A novel heterozygous mutation in cardiac calsequestrin causes autosomal dominant catecholaminergic polymorphic ventricular tachycardia

Belinda Gray, Richard D. Bagnall, Lien Lam, Jodie Ingles, Christian Turner, Eric Haan, Andrew Davis, Pei Chi Yang, Colleen E Clancy, Raymond W. Sy, Christopher Semsarian

Research output: Contribution to journalArticlepeer-review

34 Scopus citations


Background Catecholaminergic polymorphic ventricular tachycardia (CPVT) is a lethal inherited arrhythmia syndrome characterized by adrenergically stimulated ventricular tachycardia. Mutations in the cardiac ryanodine receptor gene (RYR2) cause an autosomal dominant form of CPVT, while mutations in the cardiac calsequestrin 2 gene (CASQ2) cause an autosomal recessive form. Objective The aim of this study was to clinically and genetically evaluate a large family with severe autosomal dominant CPVT. Methods Clinical evaluation of family members was performed, including detailed history, physical examination, electrocardiogram, exercise stress test, and autopsy review of decedents. We performed genome-wide linkage analysis in 12 family members and exome sequencing in 2 affected family members. In silico models of mouse and rabbit myocyte electrophysiology were used to predict potential disease mechanisms. Results Severe CPVT with dominant inheritance in 6 members was diagnosed in a large family with 2 sudden deaths, 2 resuscitated cardiac arrests, and multiple appropriate implantable cardioverter-defibrillator shocks. A comprehensive analysis of cardiac arrhythmia genes did not reveal a pathogenic variant. Exome sequencing identified a novel heterozygous missense variant in CASQ2 (Lys180Arg) affecting a highly conserved residue, which cosegregated with disease and was absent in unaffected family members. Genome-wide linkage analysis confirmed a single linkage peak at the CASQ2 locus (logarithm of odds ratio score 3.01; θ = 0). Computer simulations predicted that haploinsufficiency was unlikely to cause the severe CPVT phenotype and suggested a dominant negative mechanism. Conclusion We show for the first time that a variant in CASQ2 causes autosomal dominant CPVT. Genetic testing in dominant CPVT should include screening for heterozygous CASQ2 variants.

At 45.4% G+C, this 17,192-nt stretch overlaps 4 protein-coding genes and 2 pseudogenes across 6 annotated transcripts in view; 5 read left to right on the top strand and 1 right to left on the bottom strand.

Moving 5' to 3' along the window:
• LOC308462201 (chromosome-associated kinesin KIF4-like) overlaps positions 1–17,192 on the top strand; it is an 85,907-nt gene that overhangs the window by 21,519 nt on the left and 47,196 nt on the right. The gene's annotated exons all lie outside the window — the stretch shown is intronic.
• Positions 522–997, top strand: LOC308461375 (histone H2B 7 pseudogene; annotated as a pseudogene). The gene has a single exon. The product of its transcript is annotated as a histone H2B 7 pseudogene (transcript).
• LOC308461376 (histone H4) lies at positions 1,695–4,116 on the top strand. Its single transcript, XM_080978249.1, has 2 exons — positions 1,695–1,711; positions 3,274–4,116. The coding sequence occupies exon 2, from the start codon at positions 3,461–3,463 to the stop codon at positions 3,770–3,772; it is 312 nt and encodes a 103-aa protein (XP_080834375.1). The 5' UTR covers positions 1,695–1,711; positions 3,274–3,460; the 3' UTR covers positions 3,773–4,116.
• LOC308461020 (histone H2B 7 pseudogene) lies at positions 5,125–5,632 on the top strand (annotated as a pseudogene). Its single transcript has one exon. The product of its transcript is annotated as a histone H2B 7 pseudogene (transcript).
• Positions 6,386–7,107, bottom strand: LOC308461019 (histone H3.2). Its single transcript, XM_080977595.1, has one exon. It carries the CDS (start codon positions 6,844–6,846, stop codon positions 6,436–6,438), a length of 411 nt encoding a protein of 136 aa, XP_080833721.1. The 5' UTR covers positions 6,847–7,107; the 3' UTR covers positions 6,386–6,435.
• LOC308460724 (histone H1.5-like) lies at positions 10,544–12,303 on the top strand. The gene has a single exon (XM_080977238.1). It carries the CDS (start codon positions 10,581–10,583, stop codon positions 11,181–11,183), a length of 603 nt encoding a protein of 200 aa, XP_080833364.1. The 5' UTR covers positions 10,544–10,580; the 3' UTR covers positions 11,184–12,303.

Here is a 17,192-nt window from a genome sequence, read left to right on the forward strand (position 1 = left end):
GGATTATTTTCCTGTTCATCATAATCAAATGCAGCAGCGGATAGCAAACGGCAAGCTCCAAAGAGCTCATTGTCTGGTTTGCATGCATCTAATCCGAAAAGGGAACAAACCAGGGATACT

Original languageEnglish (US)
Pages (from-to)1652-1660
Number of pages9
JournalHeart Rhythm
Issue number8
StatePublished - Aug 1 2016


  • Autosomal dominant
  • Cardiac calsequestrin
  • CPVT
  • Heterozygous

ASJC Scopus subject areas

  • Cardiology and Cardiovascular Medicine
  • Physiology (medical)


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